There is nothing like a hot night in June to bring back memories of old stories. So I’m going to reprint the articles I wrote in May 1999, just a few days after the May 3, 1999 Oklahoma City tornado that destroyed several neighorhoods and killed 40 people….
Tree skeletons reach their amputated limbs to the sky above the piles of rubble littering the ground where houses once stood. I had walked, biked and roller-skated these streets for more than a decade, but nothing looks the same the night after a killer twister rages through Moore.
I roll down the window of the car and stare out, past the cars littering Northwest 20th Street to a cluster of walls rising above a mound of debris that stretches into the night. That must be my grandma’s house, I think. Then I realize she couldn’t have survived. Tears run down my face as I sob uncontrollably. My whole family is gone. They couldn’t have survived this massive destruction, I think.
Decision to leave
My husband, Steve, and I are headed to Homeland in Shawnee about 5 p.m. to buy hot dogs and buns when I switch the radio station to KXY and hear meteorologist Gary England instead of music.
England is telling listeners that a tornado warning is in effect for Grady County. He listens to tornado sightings from various storm chasers in the field. We note that the storm is headed northeast and figured it will probably hit Meeker, where we live, later in the evening.
I tell Steve we should hurry home before it starts raining. One of our dogs, Bongo, loves rain and likes to get soaked before running inside and leaving wet paw prints in his wake.
Once home, we turn the television to Channel 9 and listen as the storm develops into a massive tornado and sweeps through Chickasha.
“This storm is tracking right up Interstate 44,” England says. I hope it will disappear before it gets much further.
We watch video sent by the storm chasers as the 1/2-mile-wide tornado follows the interstate, right into the edge of Moore.
Shortly before it hits, Steve calls my parents, Herb and Judy Boyd, who live in the 800 block of Northwest 23rd Street.
“Tell them to get in the closet this time,” I tell Steve. Last October, when a tornado swept through Moore, my parents watched it on television from the living room, never entering the closet. They were lucky. That storm didn’t touch their home.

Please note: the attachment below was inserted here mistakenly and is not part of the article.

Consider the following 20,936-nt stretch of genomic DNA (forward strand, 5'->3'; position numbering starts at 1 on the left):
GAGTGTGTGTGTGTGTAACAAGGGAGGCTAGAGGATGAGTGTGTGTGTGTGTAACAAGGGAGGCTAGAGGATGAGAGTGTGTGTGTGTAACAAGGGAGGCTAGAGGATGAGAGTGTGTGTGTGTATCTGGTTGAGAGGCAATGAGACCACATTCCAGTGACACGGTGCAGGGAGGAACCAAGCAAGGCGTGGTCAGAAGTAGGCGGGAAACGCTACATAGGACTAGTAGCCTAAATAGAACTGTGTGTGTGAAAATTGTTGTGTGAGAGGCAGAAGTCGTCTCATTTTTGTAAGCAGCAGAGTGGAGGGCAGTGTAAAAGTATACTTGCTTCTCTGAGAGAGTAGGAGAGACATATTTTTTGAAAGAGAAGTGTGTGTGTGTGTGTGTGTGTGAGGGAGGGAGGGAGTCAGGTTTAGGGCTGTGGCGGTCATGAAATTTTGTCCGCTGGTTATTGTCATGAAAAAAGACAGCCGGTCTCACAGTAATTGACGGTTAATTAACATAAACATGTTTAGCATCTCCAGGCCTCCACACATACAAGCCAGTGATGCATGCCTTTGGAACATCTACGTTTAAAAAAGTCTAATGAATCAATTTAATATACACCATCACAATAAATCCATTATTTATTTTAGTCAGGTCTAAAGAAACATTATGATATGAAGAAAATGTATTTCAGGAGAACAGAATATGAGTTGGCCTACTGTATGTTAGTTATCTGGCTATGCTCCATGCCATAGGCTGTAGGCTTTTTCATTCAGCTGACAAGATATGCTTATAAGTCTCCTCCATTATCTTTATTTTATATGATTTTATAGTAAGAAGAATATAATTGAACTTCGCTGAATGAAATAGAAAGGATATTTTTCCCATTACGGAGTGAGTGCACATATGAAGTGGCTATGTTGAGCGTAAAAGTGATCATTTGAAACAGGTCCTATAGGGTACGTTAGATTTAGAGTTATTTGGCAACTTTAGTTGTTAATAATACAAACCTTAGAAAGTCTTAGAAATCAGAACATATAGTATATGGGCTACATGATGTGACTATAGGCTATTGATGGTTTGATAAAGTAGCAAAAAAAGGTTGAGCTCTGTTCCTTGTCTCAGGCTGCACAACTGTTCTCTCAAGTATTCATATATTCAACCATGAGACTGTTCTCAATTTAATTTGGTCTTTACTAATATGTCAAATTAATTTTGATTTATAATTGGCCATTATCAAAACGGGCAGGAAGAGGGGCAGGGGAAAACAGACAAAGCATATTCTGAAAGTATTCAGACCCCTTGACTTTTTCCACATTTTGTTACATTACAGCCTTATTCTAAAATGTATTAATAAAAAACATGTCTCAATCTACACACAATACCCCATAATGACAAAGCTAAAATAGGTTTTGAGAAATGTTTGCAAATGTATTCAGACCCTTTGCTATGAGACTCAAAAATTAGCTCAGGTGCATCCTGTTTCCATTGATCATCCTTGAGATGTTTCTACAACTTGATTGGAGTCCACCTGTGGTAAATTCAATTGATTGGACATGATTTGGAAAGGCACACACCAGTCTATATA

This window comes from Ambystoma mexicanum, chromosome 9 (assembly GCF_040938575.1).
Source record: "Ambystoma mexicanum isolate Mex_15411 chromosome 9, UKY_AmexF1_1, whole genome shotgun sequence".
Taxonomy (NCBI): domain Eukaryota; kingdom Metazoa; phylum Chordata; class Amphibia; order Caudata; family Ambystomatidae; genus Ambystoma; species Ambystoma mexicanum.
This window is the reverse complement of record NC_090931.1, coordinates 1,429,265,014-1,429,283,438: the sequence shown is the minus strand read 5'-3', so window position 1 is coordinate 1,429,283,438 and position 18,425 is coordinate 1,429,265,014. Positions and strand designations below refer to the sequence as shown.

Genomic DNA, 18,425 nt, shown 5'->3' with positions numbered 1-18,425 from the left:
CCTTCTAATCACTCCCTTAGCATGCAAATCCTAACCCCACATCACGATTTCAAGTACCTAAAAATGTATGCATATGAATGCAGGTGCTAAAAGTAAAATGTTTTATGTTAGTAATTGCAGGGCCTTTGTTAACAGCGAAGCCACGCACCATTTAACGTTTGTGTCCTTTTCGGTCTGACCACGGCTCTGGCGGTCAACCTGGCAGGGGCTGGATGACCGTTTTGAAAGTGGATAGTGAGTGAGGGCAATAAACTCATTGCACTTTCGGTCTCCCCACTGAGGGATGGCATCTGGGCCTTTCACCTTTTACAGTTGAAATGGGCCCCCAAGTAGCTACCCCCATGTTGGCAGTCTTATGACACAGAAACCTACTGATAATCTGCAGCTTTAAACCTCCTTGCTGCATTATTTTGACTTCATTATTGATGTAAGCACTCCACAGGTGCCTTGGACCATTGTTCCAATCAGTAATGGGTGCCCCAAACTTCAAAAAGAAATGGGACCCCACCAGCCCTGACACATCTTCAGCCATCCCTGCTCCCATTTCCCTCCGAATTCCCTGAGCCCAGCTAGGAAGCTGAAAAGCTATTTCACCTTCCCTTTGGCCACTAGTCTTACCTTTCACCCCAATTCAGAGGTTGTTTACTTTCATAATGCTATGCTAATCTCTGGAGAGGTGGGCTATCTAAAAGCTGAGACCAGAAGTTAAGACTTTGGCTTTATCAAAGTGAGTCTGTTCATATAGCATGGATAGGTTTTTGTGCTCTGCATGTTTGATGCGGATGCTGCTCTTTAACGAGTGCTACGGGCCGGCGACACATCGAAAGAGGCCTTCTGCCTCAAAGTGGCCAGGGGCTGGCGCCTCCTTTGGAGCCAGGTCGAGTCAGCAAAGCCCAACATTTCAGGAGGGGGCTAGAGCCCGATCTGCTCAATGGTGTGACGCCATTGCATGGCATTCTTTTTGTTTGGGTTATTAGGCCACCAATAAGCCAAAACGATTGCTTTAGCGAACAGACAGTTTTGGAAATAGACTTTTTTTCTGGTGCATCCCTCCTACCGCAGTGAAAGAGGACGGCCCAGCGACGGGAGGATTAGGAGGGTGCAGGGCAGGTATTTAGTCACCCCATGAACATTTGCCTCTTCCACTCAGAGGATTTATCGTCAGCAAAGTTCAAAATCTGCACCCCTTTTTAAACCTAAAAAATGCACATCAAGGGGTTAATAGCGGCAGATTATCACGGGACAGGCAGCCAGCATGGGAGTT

Dad tells us Mom is in the closet with their dog, Pepper, and he is headed in that direction.
Steve tells Dad to call us as soon as the storm goes by and they hang up.
Then we wait.
“If you can’t get underground, get out of the way of this killer tornado,” England tells television viewers.
We watch the tornado’s radar signature pass through a map of Moore on the television. Still no word. I page my sister, Kim, who I know is working at Wal-Mart in Moore. She is scheduled to work until midnight.
She calls us back in a few minutes. No, she hasn’t heard from our parents. She is OK. Kim and the other Wal-Mart deli workers hid in the cooler as the tornado tore through town, but Wal-Mart did not sustain any damage. However, power is out. We tell her we will let her know as soon as we have word from our parents.
We call Mom and Dad, but no one answers. We try calling Grandma, who lives about five blocks away, but still no answer. Then we realize there will be no word. The power lines are down.
The only way to find out if my parents and my grandma are still alive is to go and search for them.
I call work, The Shawnee News-Star, and tell them my parents neighborhood has been hit by the tornado.
“We’re going to go see if my parents and my grandma are OK,” I tell the editor in charge that night. “If the tornado hits Lincoln County, send (another photographer) out to get pictures.” I’m supposed to cover Lincoln County, but I believe family comes first. My husband calls his employer and tells him we might not be back in town Tuesday.
Then we load our dogs, Bongo and Sassy, into the car and head for the city.
We drive out of Meeker on U.S. Highway 62, headed west. Our plan is to take U.S. Highway 177 to SH 9, to avoid the tornado that is now slashing through Midwest City and Del City, then head north into Moore on Interstate 35.
But as we’re heading south on U.S. 177, England reports tornadoes southwest of Shawnee, blocking our planned path. So we head west on Interstate 40 and plan to exit onto Interstate 240.
Rain pummels our windshield as we fly down the interstate, swerving around the slower moving vehicles on the road. My husband is a road warrior, flashing past anyone in his path. We are not hysterical, just determined. We have to know.
Traffic backs up as we enter the east side of Oklahoma City on I-240. As we crawl forward in the traffic snarl, we realize we’re driving through the debris path. Tufts of insulation litters the roadside. We wonder if this is what Meeker will look like when we return. England has reported a tornado heading for Meeker. We hope all our neighbors are in the two storm cellars on our block.
“This is not a good sign,” Steve says as we stare out at the debris. We drive over small tree limbs and leaves in the interstate and see large pieces of metal on the side of the road.
All three lanes are nearly at a standstill. We wonder around what could be stopping traffic up ahead. Then we see people driving down the shoulder to get to the Sunnylane exit. I notice people are headed south on the overpass at a fairly swift pace and urge Steve to take the exit. He heads for the shoulder, and I hope we can find our way through the destruction.